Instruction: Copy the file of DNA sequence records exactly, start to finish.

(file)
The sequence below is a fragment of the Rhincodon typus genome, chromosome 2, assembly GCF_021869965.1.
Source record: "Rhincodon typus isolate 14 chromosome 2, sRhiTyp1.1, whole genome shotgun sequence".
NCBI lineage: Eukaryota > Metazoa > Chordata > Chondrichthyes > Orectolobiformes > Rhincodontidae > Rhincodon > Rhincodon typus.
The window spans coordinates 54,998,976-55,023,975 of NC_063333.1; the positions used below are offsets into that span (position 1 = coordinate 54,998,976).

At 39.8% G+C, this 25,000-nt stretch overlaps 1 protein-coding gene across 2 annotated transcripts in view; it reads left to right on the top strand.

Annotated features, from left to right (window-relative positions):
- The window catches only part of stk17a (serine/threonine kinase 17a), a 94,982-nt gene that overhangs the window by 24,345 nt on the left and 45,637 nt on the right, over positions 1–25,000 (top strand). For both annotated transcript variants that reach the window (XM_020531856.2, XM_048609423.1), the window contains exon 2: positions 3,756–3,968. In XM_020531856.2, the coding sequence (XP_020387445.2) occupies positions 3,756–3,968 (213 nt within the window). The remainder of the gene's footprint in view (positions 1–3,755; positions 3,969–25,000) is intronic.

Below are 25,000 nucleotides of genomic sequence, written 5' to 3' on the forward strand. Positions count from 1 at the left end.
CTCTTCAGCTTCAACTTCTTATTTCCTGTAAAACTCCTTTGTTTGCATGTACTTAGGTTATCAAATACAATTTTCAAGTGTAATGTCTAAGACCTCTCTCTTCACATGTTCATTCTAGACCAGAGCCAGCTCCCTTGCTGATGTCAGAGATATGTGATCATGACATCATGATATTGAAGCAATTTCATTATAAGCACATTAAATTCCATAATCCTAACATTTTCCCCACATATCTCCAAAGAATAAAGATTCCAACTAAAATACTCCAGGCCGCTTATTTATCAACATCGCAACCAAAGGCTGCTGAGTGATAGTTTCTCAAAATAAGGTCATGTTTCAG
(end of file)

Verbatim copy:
The sequence below is a fragment of the Rhincodon typus genome, chromosome 2, assembly GCF_021869965.1.
Source record: "Rhincodon typus isolate 14 chromosome 2, sRhiTyp1.1, whole genome shotgun sequence".
NCBI lineage: Eukaryota > Metazoa > Chordata > Chondrichthyes > Orectolobiformes > Rhincodontidae > Rhincodon > Rhincodon typus.
The window spans coordinates 54,998,976-55,023,975 of NC_063333.1; the positions used below are offsets into that span (position 1 = coordinate 54,998,976).

At 39.8% G+C, this 25,000-nt stretch overlaps 1 protein-coding gene across 2 annotated transcripts in view; it reads left to right on the top strand.

Annotated features, from left to right (window-relative positions):
- The window catches only part of stk17a (serine/threonine kinase 17a), a 94,982-nt gene that overhangs the window by 24,345 nt on the left and 45,637 nt on the right, over positions 1–25,000 (top strand). For both annotated transcript variants that reach the window (XM_020531856.2, XM_048609423.1), the window contains exon 2: positions 3,756–3,968. In XM_020531856.2, the coding sequence (XP_020387445.2) occupies positions 3,756–3,968 (213 nt within the window). The remainder of the gene's footprint in view (positions 1–3,755; positions 3,969–25,000) is intronic.

Below are 25,000 nucleotides of genomic sequence, written 5' to 3' on the forward strand. Positions count from 1 at the left end.
CTCTTCAGCTTCAACTTCTTATTTCCTGTAAAACTCCTTTGTTTGCATGTACTTAGGTTATCAAATACAATTTTCAAGTGTAATGTCTAAGACCTCTCTCTTCACATGTTCATTCTAGACCAGAGCCAGCTCCCTTGCTGATGTCAGAGATATGTGATCATGACATCATGATATTGAAGCAATTTCATTATAAGCACATTAAATTCCATAATCCTAACATTTTCCCCACATATCTCCAAAGAATAAAGATTCCAACTAAAATACTCCAGGCCGCTTATTTATCAACATCGCAACCAAAGGCTGCTGAGTGATAGTTTCTCAAAATAAGGTCATGTTTCAG